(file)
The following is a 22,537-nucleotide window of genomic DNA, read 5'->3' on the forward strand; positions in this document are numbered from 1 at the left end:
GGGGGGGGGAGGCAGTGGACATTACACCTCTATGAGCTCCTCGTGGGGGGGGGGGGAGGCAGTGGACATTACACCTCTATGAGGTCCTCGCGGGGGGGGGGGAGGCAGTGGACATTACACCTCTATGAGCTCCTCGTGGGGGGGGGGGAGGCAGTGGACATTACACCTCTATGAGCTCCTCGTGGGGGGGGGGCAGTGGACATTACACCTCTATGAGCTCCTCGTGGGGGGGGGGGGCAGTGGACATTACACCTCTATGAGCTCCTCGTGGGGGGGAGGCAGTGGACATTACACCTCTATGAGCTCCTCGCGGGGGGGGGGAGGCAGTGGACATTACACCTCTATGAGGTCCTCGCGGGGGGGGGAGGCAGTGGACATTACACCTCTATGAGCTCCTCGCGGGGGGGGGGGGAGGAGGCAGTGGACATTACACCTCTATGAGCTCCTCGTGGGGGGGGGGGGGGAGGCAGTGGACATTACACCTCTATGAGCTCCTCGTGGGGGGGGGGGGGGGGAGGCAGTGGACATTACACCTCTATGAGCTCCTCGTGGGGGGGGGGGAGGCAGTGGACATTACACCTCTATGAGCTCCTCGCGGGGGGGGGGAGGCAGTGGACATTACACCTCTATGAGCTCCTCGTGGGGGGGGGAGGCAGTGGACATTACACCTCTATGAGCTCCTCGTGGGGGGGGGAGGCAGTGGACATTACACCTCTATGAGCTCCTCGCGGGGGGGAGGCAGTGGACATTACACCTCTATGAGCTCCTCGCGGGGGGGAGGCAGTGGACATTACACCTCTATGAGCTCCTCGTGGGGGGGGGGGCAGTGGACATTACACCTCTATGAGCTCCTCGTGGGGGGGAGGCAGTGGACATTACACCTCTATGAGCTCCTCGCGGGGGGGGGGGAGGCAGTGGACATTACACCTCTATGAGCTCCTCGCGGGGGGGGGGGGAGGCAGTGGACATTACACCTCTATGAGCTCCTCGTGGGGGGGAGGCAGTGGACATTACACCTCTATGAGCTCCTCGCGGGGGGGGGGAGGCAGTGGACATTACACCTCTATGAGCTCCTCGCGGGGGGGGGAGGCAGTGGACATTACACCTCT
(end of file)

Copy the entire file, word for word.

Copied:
The following is a 22,537-nucleotide window of genomic DNA, read 5'->3' on the forward strand; positions in this document are numbered from 1 at the left end:
GGGGGGGGGAGGCAGTGGACATTACACCTCTATGAGCTCCTCGTGGGGGGGGGGGGAGGCAGTGGACATTACACCTCTATGAGGTCCTCGCGGGGGGGGGGGAGGCAGTGGACATTACACCTCTATGAGCTCCTCGTGGGGGGGGGGGAGGCAGTGGACATTACACCTCTATGAGCTCCTCGTGGGGGGGGGGCAGTGGACATTACACCTCTATGAGCTCCTCGTGGGGGGGGGGGGCAGTGGACATTACACCTCTATGAGCTCCTCGTGGGGGGGAGGCAGTGGACATTACACCTCTATGAGCTCCTCGCGGGGGGGGGGAGGCAGTGGACATTACACCTCTATGAGGTCCTCGCGGGGGGGGGAGGCAGTGGACATTACACCTCTATGAGCTCCTCGCGGGGGGGGGGGGAGGAGGCAGTGGACATTACACCTCTATGAGCTCCTCGTGGGGGGGGGGGGGGAGGCAGTGGACATTACACCTCTATGAGCTCCTCGTGGGGGGGGGGGGGGGGAGGCAGTGGACATTACACCTCTATGAGCTCCTCGTGGGGGGGGGGGAGGCAGTGGACATTACACCTCTATGAGCTCCTCGCGGGGGGGGGGAGGCAGTGGACATTACACCTCTATGAGCTCCTCGTGGGGGGGGGAGGCAGTGGACATTACACCTCTATGAGCTCCTCGTGGGGGGGGGAGGCAGTGGACATTACACCTCTATGAGCTCCTCGCGGGGGGGAGGCAGTGGACATTACACCTCTATGAGCTCCTCGCGGGGGGGAGGCAGTGGACATTACACCTCTATGAGCTCCTCGTGGGGGGGGGGGCAGTGGACATTACACCTCTATGAGCTCCTCGTGGGGGGGAGGCAGTGGACATTACACCTCTATGAGCTCCTCGCGGGGGGGGGGGAGGCAGTGGACATTACACCTCTATGAGCTCCTCGCGGGGGGGGGGGGAGGCAGTGGACATTACACCTCTATGAGCTCCTCGTGGGGGGGAGGCAGTGGACATTACACCTCTATGAGCTCCTCGCGGGGGGGGGGAGGCAGTGGACATTACACCTCTATGAGCTCCTCGCGGGGGGGGGAGGCAGTGGACATTACACCTCT